At the same time, Assad's pal, Vlad the Invader, has let loose his fighter-bombers far and wide, zapping "terrorists" of all stripe far and wide with unguided, but very powerful air-to-ground ordnance. It is some consolation that the Pentagon and the Kremlin seem to have arrived at some agreement to prevent US and "coalition" aircraft from shooting down Russians, and vice versa. Little consolation, however, for the citizens of (predominantly) northern and central Syria, wilting under a maelstrom of bombs, missiles and "barrel bombs". No wonder so many people are desperate to get out.

And just today, Assad's guys (just to prove they could be as nasty as the Russians any day) fired a dozen ground-to-ground missiles at "terrorists", that is to say, harmless mums, children, grannies and mature men doing their selling/shopping in the market square of a small town. Fatalities are conservatively estimated at thirty, with well over one hundred injured.

And far away, in some recess - or at least in Geneva - the gaggle of global and regional foreign powers now contributing to this mess are meeting to try to find a "road map" out of the minefield. A BBC commentator remarked this morning that there was no hope of agreement at this "urgent" consultation; the most that could be hoped for is that the ground might be laid down for the next "emergency" conference ...

This is an unspeakable, almost unbelievable disaster. Sure, if I had lived in the Syria of Hafez Assad or his son Basher, I have no doubt that I would have been up against a wall wearing a blindfold, long ago. That having been said, this nasty, minority-oppressing-majority tyranny did, at least, sort of work. Just a few years ago, I would have seen Syria as (by Middle Eastern standards at least) a modern, pretty well developed country with limited public security issues (those Secret Police were on the ball). However awful the Assads were (and are), people were not being murdered by the score, every day of the week. Reminds me of somewhere else ? Place called Iraq, perhaps ... I need not spell out where we are, now. The fruits of the "Arab Spring" have been bitter here more than anywhere else. Ruthless dictator, foreign interventionists, Kurdish separatists, at least three clearly distinguishable armies of homicidal Islamaniac fanatics, local warlords - all arranged in a patchwork of control, all at each others' throats, with lots of poor bloody civilians in the continuous crossfire. Yes, no wonder spending the winter in places like Kiel, rather different from Syria, seems attractive enough to sail to Europe clinging to a piece of tree bark (ok, that was Celtic saints, but the boats used by trafficers are not much better) for so many people.

On the last point - one of the most depressing aspects of the huge flight of Syrians towards Europe lies in the fact that, quite clearly, only people and families who have the funds to expend on paying off trafficers can subject themselves to the rigors of flight towards the EU. Of course some poor people are there in the mass (some sold their land to get there). Otherwise ... there is a disproportionately high proportion of professional people (teachers, engineers, linguists, technologists, and so on) among the migrants/refugees. Very probably, these products of perfectly respectable and capable colleges in Syria and across the Middle East will make a very positive contribution to their new host countries. Very probably, as previous episodes suggest, they will never return home, even if Syria eventually returns to "peace". Lacking much of its educated classes, it is horribly possible that any "new Syria" will only move from being one sort of failed state to another.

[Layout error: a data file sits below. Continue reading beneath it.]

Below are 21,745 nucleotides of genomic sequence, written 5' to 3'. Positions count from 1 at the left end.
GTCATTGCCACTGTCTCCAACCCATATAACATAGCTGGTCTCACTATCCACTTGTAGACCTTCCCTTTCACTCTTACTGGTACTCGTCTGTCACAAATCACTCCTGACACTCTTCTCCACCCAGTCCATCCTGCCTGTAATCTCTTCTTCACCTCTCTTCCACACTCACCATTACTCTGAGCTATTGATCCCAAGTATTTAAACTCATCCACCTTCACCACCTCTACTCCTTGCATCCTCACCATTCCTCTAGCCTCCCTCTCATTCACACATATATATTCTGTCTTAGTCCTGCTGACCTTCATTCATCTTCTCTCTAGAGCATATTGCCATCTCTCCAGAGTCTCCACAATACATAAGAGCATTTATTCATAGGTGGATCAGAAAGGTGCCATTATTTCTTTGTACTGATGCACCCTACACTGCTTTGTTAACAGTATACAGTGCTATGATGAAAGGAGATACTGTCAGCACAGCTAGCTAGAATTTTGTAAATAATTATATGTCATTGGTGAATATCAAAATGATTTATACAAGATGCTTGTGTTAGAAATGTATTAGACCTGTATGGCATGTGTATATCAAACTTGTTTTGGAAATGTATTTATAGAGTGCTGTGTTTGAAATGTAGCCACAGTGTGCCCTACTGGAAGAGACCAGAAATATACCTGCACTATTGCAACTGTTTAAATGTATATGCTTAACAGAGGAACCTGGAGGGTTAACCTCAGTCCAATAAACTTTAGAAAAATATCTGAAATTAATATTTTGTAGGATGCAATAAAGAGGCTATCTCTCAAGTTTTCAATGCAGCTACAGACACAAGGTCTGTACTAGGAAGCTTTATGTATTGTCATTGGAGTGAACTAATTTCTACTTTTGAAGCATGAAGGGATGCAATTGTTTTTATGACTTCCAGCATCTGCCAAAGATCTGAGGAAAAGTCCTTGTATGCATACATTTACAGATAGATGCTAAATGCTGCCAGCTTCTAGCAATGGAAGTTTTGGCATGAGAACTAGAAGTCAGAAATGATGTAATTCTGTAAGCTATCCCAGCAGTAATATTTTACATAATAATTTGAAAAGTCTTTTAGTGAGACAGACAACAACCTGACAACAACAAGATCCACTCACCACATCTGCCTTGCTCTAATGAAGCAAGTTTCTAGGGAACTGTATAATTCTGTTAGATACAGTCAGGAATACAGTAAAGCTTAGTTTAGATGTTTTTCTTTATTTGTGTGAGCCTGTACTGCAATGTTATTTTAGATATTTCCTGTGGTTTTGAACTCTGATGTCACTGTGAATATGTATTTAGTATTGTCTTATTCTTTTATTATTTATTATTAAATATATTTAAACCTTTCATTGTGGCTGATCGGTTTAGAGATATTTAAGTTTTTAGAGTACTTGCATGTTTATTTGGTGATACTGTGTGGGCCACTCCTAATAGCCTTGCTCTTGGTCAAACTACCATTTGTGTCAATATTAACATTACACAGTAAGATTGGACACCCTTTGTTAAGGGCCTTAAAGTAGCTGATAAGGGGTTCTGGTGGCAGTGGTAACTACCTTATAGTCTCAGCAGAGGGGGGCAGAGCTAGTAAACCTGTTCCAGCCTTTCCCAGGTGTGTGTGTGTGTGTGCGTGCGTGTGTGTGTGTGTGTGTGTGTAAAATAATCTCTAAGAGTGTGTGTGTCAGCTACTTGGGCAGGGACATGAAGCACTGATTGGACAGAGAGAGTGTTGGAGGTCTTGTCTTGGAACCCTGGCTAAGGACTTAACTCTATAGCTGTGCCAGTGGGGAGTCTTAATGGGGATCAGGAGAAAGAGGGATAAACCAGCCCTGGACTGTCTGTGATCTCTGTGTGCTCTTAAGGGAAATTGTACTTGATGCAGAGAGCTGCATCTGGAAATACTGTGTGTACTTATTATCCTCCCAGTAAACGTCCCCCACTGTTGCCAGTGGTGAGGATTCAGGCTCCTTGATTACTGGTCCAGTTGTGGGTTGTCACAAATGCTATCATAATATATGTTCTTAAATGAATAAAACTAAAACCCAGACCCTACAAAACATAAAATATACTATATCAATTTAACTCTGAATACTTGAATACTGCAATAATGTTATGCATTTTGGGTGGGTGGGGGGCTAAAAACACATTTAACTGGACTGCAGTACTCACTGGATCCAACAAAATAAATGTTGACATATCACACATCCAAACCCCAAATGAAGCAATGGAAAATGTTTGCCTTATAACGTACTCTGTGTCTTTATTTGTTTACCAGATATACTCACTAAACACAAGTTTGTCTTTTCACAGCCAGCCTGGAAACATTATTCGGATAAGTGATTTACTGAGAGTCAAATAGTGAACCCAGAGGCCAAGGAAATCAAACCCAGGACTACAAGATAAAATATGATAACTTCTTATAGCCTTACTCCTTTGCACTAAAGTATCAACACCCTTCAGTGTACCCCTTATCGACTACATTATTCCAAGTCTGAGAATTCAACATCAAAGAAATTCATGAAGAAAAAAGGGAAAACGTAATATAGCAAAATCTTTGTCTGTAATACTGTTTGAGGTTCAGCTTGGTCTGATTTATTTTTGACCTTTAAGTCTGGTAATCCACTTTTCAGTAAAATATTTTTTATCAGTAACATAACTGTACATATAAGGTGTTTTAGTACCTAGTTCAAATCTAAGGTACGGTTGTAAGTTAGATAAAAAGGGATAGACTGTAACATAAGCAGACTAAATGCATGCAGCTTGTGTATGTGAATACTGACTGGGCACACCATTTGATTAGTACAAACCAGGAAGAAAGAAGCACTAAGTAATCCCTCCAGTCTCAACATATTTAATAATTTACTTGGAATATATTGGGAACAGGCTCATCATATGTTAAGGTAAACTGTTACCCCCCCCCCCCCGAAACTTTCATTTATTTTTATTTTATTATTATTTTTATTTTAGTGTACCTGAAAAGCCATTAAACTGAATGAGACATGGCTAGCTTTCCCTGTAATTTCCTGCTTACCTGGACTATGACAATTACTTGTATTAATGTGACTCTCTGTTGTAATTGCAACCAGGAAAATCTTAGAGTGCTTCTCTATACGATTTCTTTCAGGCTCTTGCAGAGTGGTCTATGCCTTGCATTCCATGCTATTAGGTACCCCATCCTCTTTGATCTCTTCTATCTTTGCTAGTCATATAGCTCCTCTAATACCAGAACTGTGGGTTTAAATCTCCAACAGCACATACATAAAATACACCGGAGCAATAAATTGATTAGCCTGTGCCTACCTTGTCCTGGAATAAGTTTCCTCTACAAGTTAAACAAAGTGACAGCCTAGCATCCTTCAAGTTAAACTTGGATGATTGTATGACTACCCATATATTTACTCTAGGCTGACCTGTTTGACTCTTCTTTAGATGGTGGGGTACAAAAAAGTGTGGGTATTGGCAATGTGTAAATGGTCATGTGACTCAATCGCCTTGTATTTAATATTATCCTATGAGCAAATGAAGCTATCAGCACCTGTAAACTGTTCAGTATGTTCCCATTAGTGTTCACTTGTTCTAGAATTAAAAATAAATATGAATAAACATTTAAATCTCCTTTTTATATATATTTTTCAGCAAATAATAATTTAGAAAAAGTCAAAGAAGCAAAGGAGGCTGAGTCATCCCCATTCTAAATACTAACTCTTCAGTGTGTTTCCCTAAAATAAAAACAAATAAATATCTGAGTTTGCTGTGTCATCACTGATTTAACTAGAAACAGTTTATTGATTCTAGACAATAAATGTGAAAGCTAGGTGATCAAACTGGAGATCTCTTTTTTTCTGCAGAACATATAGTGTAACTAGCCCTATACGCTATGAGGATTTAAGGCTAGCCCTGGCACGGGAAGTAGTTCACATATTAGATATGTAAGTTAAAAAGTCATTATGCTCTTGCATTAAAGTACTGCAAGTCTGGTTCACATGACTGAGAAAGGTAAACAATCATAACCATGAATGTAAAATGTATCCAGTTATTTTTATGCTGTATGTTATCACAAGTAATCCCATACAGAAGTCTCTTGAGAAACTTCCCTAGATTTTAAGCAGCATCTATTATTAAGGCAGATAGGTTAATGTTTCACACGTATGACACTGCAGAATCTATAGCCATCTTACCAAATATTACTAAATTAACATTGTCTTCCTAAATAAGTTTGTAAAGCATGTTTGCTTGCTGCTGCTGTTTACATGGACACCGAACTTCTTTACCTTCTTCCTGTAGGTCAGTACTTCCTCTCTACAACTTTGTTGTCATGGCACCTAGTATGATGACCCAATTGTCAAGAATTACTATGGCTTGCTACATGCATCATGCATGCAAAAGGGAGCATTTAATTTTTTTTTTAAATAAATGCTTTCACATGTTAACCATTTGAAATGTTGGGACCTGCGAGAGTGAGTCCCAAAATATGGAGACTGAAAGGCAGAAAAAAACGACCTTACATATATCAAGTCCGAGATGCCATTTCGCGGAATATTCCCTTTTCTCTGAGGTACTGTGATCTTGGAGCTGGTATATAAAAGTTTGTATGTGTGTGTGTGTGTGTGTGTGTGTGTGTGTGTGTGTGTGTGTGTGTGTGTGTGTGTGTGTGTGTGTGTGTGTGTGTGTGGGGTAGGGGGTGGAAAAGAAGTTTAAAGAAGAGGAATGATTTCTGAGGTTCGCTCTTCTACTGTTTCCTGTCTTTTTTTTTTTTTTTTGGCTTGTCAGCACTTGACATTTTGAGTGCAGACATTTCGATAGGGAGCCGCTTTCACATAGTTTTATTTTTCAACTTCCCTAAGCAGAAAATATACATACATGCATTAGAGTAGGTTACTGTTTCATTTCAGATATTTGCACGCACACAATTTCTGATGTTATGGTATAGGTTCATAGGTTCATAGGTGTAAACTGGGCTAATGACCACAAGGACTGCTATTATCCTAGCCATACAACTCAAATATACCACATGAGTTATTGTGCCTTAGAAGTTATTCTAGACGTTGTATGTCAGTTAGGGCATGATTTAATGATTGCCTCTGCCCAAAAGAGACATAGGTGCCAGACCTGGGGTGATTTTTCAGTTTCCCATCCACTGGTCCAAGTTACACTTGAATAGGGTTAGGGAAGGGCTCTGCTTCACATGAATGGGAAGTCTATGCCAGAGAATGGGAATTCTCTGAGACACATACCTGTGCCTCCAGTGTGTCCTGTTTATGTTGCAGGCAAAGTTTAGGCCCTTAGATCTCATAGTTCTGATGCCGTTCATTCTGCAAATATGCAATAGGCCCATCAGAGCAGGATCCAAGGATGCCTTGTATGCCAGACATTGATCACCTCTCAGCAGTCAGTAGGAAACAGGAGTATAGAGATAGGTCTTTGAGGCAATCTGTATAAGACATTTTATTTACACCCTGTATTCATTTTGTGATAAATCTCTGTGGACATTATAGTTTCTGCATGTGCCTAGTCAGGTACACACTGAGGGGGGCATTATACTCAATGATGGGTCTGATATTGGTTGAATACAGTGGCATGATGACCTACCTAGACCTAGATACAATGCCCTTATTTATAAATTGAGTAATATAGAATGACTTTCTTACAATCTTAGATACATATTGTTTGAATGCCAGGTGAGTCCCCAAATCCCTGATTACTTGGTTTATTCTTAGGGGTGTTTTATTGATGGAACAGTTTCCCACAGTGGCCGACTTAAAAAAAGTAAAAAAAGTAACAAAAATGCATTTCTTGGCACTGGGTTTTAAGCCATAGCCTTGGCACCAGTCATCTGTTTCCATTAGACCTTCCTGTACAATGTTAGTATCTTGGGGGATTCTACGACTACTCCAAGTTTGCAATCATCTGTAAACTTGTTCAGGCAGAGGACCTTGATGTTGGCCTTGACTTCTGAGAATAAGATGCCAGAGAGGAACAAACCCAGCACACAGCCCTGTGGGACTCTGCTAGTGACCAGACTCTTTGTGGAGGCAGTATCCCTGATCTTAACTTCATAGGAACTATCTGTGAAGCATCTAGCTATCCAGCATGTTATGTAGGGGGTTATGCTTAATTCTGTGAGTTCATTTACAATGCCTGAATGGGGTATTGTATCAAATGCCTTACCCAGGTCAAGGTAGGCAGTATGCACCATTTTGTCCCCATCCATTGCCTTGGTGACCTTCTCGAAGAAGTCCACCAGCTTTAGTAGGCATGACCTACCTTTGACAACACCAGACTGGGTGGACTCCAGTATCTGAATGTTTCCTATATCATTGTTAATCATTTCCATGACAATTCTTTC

The Greek tragedians were right - the world is hard, and life really, really is not fair.

"As flies to wanton boys, so are we to the Gods. They use us for their sport" (Shakespeare, "King Lear" - hope I got that right). JR.

Rising Sun*
10-31-2015, 05:51 AM
It now appears that US "advisers" in Syria, as well as Afghanistan, will "not hold back" should it come to taking part in shootin' actions in support of their allies, as appropriate.

Yeah, there is a long history of that working really well in the Middle East and other conflicts spectacularly mismanaged by America and its idiot allies. :rolleyes::rolleyes::rolleyes::rolleyes::rolleyes: :rolleyes::rolleyes::rolleyes::rolleyes::rolleyes: :rolleyes:


On the last point - one of the most depressing aspects of the huge flight of Syrians towards Europe lies in the fact that, quite clearly, only people and families who have the funds to expend on paying off trafficers can subject themselves to the rigors of flight towards the EU. Of course some poor people are there in the mass (some sold their land to get there). Otherwise ... there is a disproportionately high proportion of professional people (teachers, engineers, linguists, technologists, and so on) among the migrants/refugees. Very probably, these products of perfectly respectable and capable colleges in Syria and across the Middle East will make a very positive contribution to their new host countries. Very probably, as previous episodes suggest, they will never return home, even if Syria eventually returns to "peace". Lacking much of its educated classes, it is horribly possible that any "new Syria" will only move from being one sort of failed state to another.

Which is why I am opposed to better off 'refugees' arriving in my country by, often perilous, sea voyages which the poor bastards stuck in refugee camps all over the planet would jump at if only they had the money.

Plus your point about denuding the country of origin of skilled people, as my country has been doing for decades by admitting people trained overseas at no cost to us while we fail to fund our our training properly, thus denuding their countries of origin of those skills.


The Greek tragedians were right - the world is hard, and life really, really is not fair.

I'd say it is more combination of classical Greek science and Hobbesian realism about ungoverned territories.